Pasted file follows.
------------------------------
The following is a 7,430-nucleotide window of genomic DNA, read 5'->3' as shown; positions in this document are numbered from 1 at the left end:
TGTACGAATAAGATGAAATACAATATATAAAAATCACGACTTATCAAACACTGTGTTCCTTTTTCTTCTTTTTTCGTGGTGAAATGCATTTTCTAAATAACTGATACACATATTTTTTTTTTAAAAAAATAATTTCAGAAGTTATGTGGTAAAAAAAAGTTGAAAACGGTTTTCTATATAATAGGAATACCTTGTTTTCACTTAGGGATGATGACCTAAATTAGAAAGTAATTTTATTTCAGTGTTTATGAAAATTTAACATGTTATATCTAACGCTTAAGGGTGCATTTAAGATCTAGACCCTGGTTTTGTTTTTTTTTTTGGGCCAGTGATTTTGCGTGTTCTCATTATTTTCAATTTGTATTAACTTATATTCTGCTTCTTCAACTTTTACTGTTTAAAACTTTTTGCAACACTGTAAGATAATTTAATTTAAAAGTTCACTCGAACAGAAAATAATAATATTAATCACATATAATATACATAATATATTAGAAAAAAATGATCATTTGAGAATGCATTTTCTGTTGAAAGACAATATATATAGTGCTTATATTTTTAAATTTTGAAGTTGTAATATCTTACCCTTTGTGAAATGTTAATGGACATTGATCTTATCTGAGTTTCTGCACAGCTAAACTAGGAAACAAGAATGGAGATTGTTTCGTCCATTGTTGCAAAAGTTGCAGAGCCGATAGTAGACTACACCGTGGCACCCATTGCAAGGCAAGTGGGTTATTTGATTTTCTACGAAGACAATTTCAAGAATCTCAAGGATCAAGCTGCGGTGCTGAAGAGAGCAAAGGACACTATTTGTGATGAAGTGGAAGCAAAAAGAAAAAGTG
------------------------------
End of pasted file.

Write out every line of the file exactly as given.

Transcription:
The following is a 7,430-nucleotide window of genomic DNA, read 5'->3' as shown; positions in this document are numbered from 1 at the left end:
TGTACGAATAAGATGAAATACAATATATAAAAATCACGACTTATCAAACACTGTGTTCCTTTTTCTTCTTTTTTCGTGGTGAAATGCATTTTCTAAATAACTGATACACATATTTTTTTTTTAAAAAAATAATTTCAGAAGTTATGTGGTAAAAAAAAGTTGAAAACGGTTTTCTATATAATAGGAATACCTTGTTTTCACTTAGGGATGATGACCTAAATTAGAAAGTAATTTTATTTCAGTGTTTATGAAAATTTAACATGTTATATCTAACGCTTAAGGGTGCATTTAAGATCTAGACCCTGGTTTTGTTTTTTTTTTTGGGCCAGTGATTTTGCGTGTTCTCATTATTTTCAATTTGTATTAACTTATATTCTGCTTCTTCAACTTTTACTGTTTAAAACTTTTTGCAACACTGTAAGATAATTTAATTTAAAAGTTCACTCGAACAGAAAATAATAATATTAATCACATATAATATACATAATATATTAGAAAAAAATGATCATTTGAGAATGCATTTTCTGTTGAAAGACAATATATATAGTGCTTATATTTTTAAATTTTGAAGTTGTAATATCTTACCCTTTGTGAAATGTTAATGGACATTGATCTTATCTGAGTTTCTGCACAGCTAAACTAGGAAACAAGAATGGAGATTGTTTCGTCCATTGTTGCAAAAGTTGCAGAGCCGATAGTAGACTACACCGTGGCACCCATTGCAAGGCAAGTGGGTTATTTGATTTTCTACGAAGACAATTTCAAGAATCTCAAGGATCAAGCTGCGGTGCTGAAGAGAGCAAAGGACACTATTTGTGATGAAGTGGAAGCAAAAAGAAAAAGTG